Time Out says
It would be only too easy to dismiss Lena Dunham’s first feature as an exercise in self-serving mumblecore whinge-ery. So, Aura, the pretentiously named film studies graduate played by Dunham, is newly single, in a post-college quandary and back in her successful artist mother’s upscale Manhattan pad: are we meant to feel sorry for her just because she needs to find a job and get a boyfriend? Some viewers will probably buy out early on, but if you look beyond Dunham’s admittedly resistible little-girl-lost act, this sarky indie makes some insightful points about the challenge of constructing yourself when your cultural surroundings (perhaps even your family) drain your confidence at every turn.
There’s some wily storytelling here, as bumbling Aura’s facility for misjudging romantic entanglements shows us a character whose rite of passage is something of a careen. Yet her misadventures throw up points of connection with our own vulnerabilities in a way which recalls, say, early Woody Allen, retooled for a new century. While the lovable specky male geek is a familiar type, Dunham’s daring in putting her own pear-shaped frame unflatteringly and deliberately centre stage can hardly be underestimated, marking an act of defiance against the body-beautiful conventions of our celeb-centric universe.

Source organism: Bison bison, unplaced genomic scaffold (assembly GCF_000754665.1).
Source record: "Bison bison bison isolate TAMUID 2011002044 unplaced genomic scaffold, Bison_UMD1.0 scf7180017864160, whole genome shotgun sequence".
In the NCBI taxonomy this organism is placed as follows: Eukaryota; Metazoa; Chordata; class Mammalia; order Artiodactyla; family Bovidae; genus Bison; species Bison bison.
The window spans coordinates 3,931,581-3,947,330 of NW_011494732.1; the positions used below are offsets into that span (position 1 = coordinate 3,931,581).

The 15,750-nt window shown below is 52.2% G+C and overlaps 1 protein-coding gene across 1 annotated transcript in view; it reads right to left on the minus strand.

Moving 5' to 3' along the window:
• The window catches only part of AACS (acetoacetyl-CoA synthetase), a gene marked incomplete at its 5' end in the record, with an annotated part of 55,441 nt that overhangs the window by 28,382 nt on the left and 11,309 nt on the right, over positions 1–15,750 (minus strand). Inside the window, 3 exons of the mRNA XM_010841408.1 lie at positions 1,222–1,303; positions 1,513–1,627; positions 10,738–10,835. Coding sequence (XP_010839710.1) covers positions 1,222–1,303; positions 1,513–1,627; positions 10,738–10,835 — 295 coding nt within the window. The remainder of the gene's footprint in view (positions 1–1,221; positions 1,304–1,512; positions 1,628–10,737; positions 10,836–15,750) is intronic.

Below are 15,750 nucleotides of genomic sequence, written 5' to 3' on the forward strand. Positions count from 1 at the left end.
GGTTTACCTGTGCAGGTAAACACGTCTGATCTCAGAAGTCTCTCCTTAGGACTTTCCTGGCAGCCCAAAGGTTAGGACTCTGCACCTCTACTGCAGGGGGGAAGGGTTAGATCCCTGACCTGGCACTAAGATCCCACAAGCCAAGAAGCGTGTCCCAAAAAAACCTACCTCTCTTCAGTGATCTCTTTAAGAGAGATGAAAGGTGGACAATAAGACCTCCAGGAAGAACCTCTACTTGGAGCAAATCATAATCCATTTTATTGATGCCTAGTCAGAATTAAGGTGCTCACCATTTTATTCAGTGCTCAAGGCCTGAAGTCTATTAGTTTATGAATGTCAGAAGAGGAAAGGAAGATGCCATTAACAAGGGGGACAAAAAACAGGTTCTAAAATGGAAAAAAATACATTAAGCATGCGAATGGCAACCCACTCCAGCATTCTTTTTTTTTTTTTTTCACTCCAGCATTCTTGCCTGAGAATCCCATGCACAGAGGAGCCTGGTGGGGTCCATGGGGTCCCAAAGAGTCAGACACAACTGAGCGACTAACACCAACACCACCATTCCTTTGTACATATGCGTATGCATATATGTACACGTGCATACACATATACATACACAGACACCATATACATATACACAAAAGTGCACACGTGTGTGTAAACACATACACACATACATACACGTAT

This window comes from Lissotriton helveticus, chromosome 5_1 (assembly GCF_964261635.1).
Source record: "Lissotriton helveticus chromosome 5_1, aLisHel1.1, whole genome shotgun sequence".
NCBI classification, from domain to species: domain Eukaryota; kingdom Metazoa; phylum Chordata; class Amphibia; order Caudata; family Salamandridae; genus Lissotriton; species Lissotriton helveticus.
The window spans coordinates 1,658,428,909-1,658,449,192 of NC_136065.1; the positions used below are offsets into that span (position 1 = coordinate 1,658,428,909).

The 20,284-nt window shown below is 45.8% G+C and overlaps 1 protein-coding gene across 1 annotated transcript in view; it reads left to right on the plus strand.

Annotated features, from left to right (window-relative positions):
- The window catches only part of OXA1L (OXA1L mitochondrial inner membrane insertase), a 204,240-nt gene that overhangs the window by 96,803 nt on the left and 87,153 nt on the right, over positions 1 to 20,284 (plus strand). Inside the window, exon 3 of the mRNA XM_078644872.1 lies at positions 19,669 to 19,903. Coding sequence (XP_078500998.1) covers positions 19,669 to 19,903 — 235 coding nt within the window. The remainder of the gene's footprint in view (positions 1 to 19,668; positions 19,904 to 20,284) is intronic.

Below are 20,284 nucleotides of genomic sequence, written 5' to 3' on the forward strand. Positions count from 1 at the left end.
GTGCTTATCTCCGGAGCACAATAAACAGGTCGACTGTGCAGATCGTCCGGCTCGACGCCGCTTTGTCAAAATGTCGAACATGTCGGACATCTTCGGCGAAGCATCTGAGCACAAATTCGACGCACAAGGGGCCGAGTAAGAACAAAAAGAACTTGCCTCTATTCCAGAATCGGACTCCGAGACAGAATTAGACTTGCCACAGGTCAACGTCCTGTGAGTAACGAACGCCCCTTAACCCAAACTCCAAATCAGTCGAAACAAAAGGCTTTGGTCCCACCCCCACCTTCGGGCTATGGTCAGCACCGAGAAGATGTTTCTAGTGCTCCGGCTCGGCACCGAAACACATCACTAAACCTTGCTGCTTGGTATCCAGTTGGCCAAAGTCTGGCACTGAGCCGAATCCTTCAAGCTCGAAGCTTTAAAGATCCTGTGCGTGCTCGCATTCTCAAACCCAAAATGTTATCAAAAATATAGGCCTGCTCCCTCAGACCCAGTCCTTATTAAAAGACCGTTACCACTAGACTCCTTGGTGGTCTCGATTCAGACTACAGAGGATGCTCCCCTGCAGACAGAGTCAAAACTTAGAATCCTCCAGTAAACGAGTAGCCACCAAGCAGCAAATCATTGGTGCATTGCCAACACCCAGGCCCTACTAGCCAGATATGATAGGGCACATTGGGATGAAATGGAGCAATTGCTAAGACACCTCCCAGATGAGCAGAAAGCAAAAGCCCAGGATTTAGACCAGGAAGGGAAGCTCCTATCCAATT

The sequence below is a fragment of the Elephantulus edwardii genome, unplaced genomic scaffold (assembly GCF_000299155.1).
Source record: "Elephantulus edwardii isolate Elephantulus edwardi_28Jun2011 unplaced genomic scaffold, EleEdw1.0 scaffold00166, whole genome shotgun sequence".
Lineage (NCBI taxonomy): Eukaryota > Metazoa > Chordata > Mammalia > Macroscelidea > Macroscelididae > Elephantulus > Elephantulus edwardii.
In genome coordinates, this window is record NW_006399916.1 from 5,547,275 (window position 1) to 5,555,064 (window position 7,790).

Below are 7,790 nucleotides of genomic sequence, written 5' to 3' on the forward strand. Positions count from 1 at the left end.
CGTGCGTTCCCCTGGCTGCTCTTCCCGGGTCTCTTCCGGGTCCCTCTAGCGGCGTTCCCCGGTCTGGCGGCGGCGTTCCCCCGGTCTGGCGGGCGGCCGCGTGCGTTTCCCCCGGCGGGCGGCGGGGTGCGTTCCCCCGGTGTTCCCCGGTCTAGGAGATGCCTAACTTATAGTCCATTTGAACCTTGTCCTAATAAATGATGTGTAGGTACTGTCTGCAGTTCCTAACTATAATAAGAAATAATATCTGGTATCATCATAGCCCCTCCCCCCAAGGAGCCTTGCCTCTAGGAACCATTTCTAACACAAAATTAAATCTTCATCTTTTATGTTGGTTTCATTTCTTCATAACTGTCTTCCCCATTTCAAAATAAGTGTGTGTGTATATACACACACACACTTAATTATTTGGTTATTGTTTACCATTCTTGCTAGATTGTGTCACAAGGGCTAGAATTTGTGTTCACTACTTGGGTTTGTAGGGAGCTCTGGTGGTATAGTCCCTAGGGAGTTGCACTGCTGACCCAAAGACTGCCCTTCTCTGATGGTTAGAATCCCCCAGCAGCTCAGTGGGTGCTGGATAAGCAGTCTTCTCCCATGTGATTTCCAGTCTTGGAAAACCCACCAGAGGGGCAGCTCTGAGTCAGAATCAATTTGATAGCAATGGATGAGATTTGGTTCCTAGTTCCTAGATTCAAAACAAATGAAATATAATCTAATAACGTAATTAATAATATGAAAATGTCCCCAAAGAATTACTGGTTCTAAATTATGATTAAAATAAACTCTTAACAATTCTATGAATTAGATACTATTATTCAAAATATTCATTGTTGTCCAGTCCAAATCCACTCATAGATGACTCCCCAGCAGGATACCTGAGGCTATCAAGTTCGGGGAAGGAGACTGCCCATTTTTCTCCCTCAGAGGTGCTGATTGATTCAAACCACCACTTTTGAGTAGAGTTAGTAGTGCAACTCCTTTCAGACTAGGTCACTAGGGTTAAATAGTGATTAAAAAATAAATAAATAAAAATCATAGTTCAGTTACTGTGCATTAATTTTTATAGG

Casting her own mum (artist Laurie Simmons, trademark: tiny furniture) and little sis (Grace Dunham) as versions of themselves only adds to the emotional authenticity of this insidiously engaging celluloid miniature, a deft self-portrait of someone who hasn’t reached the point where they can take themselves seriously.
Cast and crew